A scattering of flints unearthed near Minehowe could mark the site of the earliest “settlement” found in Orkney to date.
Orkney Archaeological Trust project manager Nick Card explained: “Within the make-up of the barrow we found lots of bits of flint – in fact more flint from this one area than we got from the rest of the site. We originally thought these were Bronze Age but a couple were definitely diagnostic of the Mesolithic.”
The Mesolithic period in Orkney, from around 9000-4000BC, is renowned for the scarcity of evidence.
The people of the period were nomadic hunter-gatherers, living in small groups and shifting according the season and the availability of food supplies. This, along with the fact that they did not create stone constructions, such as Skara Brae or Maeshowe, means they have left little trace for the modern archaeologist.
Compared to the wealth of material for later periods of prehistory, the evidence of the human inhabitants of Orkney during the Mesolithic period is scant, so it is not surprising that the find is causing some excitement.
“Looking at the earlier geophysics of Longhowe there’s a couple of small anomalies which could be structures or evidence of settlement activity ,” said Nick. “Next year, we’re hoping to see whether these anomalies are associated with the flint finds.”
Nick added: “If these anomalies prove to be evidence of early structures then we could have Orkney’s long-lost Mesolithic site – the “one” we’ve been looking for. The implications of this are monumental.”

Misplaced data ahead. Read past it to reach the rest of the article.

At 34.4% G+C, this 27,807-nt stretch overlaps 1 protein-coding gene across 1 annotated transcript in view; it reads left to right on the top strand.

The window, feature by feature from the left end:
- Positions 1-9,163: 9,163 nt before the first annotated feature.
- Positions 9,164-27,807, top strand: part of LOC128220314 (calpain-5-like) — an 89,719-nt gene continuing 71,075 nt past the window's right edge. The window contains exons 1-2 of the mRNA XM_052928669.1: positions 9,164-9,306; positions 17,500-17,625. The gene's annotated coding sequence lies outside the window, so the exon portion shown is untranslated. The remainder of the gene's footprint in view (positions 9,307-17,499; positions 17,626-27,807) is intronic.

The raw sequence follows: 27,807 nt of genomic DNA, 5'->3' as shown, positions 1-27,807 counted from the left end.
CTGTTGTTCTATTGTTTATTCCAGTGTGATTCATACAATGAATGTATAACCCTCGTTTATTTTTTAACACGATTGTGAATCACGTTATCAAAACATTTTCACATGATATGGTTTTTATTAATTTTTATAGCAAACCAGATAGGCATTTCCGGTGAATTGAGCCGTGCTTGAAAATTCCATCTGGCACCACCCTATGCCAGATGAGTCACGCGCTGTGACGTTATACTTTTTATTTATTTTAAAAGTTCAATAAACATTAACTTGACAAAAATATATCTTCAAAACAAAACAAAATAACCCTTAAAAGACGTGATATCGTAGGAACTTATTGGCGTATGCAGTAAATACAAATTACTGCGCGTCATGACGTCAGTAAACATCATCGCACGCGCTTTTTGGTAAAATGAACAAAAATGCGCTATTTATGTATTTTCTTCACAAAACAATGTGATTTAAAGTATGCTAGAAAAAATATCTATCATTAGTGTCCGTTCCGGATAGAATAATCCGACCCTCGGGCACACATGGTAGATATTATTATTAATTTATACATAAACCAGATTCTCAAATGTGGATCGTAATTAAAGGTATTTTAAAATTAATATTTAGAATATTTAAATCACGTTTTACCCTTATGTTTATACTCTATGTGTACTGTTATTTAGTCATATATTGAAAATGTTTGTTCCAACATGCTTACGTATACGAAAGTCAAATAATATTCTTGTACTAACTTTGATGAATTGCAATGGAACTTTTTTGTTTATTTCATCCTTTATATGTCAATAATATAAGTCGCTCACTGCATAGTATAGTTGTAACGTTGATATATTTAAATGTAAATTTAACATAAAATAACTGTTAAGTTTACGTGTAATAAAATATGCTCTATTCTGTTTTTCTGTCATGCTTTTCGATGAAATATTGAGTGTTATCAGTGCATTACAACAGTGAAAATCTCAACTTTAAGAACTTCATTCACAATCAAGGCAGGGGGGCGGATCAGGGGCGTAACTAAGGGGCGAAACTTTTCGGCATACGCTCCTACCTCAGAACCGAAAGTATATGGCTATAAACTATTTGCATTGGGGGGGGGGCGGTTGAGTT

Mesolithic Orkney would have looked much different than it does now, probably with a more wooded environment and a sea-level up to 30 metres lower than today.
This in itself is interesting as most Mesolithic sites in Scotland are found near the coast, while the Tankerness flints show that people were considerably inland.
Archaeologist Caroline Wickham-Jones, a specialist in the period, is delighted by the find.
“It is just what I have been waiting for,” she said. “Although there are tantalising hints elsewhere of the Mesolithic people who lived in Orkney, this is the first time we have a site with good excavation potential. This will enable us to learn much more about the islands’ first settlers.
“Until now we’ve had to look very generally at the Mesolithic in Orkney, but now we have a good specific site to work from and that we can expand outwards to put it into context – find out more about the environment and so on. It may sound a bit clichéd but I think it is probably the start of something big and has implications for our understanding of the early settlement of Scotland as a whole.”
Rescanning the area
Following the discovery, Orkney College’s archaeological geophysics unit re-surveyed the area around Longhowe.
The team of archaeology students, led by geophysicist Dr Susan Ovenden, were looking to clarify a number of anomalies previously detected near a scattering of Mesolithic flints found during an excavation of the Bronze Age barrow on Longhowe.
Speaking after the new scanning operation, Dr Ovenden said: “We’ve got a little bit more detail than was on the original scan made by John Gater five years ago. There certainly are discrete anomalies which look like archaeological remains, rather than natural.”
A “ground-truthing” excavation will now be required to see if, and how, the anomalies are related to the Mesolithic discovery on the site.